coping mechanisms i would recommend to a friend

coping mechanisms i would recommend to a friend

The amount of times I’ve been told that I have a busy schedule and that I must be so stressed out is too many to count. I honestly never even thought about how I maintain a busy schedule and good grades. Until recently, I realized I was using my scheduling and distracting myself as a coping mechanism. 

Ever since 8th grade, I was always extremely unmotivated. I didn’t want to do work and I didn’t want to go to school. Basically it stayed this way for 2 years, until I got into therapy and realized that there are healthy coping mechanisms that work to motivate you, you just have to find the right ones for you. The following are ones that helped me.

I was always extremely organized, as it kept me balanced. Even as a kid nothing could be in the wrong place. No matter how bad my mental health got, my room was cleaned. It was relaxing and made me feel put together even though I was a wreck. It took no actual thinking and it was just a simple task I liked. I am very fortunate for this trait, and it made my parents happy too as my room was clean no matter what. This is the most consistent coping mechanism; cleaning.

My second most successful mechanism was keeping myself busy. I say I look forward to everything getting done, but when it does, I get an hour of satisfaction then I want to continue working. It distracts me from thoughts or other activities I don’t want to do, because in theory I’m still being productive. I end up doing extra credit like this article, as I said it’s still productive. This does tend to be broken around breaks like Christmas or winter break, as I get out of my groove and get back into bad coping mechanisms. But after a few weeks I would get back into the flow of things. This is my most used coping mechanism; productiveness.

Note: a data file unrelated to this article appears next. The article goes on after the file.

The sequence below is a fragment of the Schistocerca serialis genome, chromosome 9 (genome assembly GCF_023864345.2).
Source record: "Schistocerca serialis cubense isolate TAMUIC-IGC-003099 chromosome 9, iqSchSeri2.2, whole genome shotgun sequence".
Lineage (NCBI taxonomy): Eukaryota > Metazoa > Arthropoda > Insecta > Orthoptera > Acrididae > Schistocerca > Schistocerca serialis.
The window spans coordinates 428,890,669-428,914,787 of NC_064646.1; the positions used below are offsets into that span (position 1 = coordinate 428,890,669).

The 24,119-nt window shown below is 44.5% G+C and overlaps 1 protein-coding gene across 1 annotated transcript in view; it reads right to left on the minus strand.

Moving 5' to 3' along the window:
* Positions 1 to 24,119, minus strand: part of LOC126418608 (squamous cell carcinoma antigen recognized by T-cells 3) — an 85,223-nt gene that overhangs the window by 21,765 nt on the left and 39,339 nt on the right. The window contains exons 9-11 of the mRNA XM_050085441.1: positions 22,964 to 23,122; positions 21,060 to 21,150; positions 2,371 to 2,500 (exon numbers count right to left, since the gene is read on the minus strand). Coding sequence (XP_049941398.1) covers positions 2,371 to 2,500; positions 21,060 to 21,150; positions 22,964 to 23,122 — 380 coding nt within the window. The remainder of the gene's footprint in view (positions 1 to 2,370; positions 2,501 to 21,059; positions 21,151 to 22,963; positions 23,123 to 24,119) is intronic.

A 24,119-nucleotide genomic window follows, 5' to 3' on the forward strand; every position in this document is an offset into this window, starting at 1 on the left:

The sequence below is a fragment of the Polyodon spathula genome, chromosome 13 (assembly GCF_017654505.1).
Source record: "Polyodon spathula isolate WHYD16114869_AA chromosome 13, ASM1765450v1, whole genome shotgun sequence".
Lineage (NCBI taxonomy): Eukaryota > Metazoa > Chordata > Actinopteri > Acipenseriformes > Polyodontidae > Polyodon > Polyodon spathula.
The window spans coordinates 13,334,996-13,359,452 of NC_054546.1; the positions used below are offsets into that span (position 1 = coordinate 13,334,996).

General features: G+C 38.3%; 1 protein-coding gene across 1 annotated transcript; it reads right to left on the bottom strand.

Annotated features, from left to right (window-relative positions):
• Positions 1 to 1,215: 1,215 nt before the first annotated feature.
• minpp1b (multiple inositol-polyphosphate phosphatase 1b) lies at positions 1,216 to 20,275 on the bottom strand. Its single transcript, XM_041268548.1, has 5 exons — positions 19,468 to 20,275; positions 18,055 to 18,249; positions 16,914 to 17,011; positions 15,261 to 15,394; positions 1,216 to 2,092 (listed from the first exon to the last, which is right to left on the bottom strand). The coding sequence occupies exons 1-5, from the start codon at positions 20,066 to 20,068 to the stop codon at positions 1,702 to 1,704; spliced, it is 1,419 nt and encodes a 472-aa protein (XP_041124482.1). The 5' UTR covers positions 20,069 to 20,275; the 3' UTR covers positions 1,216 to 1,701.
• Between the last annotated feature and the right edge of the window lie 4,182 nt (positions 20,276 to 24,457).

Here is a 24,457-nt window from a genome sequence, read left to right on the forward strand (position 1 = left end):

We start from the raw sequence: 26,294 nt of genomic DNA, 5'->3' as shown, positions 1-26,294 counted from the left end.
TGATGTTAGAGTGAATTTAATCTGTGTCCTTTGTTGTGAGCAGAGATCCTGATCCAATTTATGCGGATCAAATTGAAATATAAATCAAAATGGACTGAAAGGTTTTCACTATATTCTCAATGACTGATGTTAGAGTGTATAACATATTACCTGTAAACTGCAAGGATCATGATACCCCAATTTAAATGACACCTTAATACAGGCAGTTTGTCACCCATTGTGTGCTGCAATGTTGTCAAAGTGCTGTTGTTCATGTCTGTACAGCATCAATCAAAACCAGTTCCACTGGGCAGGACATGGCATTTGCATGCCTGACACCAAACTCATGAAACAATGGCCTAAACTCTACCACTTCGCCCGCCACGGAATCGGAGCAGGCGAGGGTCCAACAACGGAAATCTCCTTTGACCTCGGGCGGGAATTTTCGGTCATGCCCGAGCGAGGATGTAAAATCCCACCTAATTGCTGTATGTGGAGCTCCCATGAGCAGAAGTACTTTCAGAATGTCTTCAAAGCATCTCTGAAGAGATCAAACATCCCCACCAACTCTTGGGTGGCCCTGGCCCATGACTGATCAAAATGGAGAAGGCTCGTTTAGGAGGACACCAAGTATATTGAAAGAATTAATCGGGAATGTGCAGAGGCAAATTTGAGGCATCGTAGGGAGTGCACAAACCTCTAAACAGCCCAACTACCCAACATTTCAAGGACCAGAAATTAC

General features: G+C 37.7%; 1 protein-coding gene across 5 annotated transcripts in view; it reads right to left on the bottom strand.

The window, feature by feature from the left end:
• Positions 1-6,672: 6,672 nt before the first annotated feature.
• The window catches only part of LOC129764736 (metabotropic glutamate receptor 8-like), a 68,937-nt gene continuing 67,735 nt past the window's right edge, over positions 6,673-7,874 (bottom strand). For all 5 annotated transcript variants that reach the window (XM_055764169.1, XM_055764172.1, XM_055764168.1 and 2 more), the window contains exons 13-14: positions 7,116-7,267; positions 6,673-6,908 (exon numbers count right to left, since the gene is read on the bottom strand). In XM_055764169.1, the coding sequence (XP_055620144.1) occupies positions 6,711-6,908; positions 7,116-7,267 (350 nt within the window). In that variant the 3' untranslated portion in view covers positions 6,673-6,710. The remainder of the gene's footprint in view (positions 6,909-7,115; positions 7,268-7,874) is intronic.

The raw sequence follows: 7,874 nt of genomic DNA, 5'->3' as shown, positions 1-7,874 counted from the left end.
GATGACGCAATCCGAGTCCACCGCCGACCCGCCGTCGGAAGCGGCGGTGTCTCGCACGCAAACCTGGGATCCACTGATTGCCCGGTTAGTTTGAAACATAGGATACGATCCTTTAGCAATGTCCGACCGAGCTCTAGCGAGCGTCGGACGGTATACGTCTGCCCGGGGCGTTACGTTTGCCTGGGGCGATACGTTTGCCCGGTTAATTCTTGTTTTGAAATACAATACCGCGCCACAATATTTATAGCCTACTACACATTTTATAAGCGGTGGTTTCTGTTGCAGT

This next one is more productive during summer, as I have more free will. Though this one took some time to develop, as it originated with my father wanting a schedule of my week so he knew when he needed to drive me places. It stuck once I started; as I didn’t feel as cluttered and I knew exactly what I should be doing when. This keeps me productive when I have nothing to do. For example, during summer planning hikes or picnics with my friends around when I have to work and do summer reading, makes my life so much easier and smoother. This was my most recently developed coping mechanism; scheduling and routine.

Last and my most stressed one, is A HOBBY. I personally play volleyball, run track, hike with friends, and paint/ draw in my free time. These are all things that bring me joy. Once in a blue moon I’ll try other things like piano, guitar, bracelet making, baking, or even journaling. None of them really stuck except for the main four. Obviously everyone has their niche, but just find something that you enjoy and do a little bit of that everyday. It seems stupid and tedious at first but I promise this will help.

Obviously, none of these happen overnight. And there are so many other mechanisms to fit your needs, these are just some of the ones I really enjoy and work best for me. It takes time to develop, depending on your brain’s development and your personality. I hated scheduling and now it keeps me sane. The conclusion of this is to try new things that might help and to keep an open mind, you never know what will happen.

If you have a coping mechanism you would recommend or you tried any of these, email me and let me know how it went. [email protected]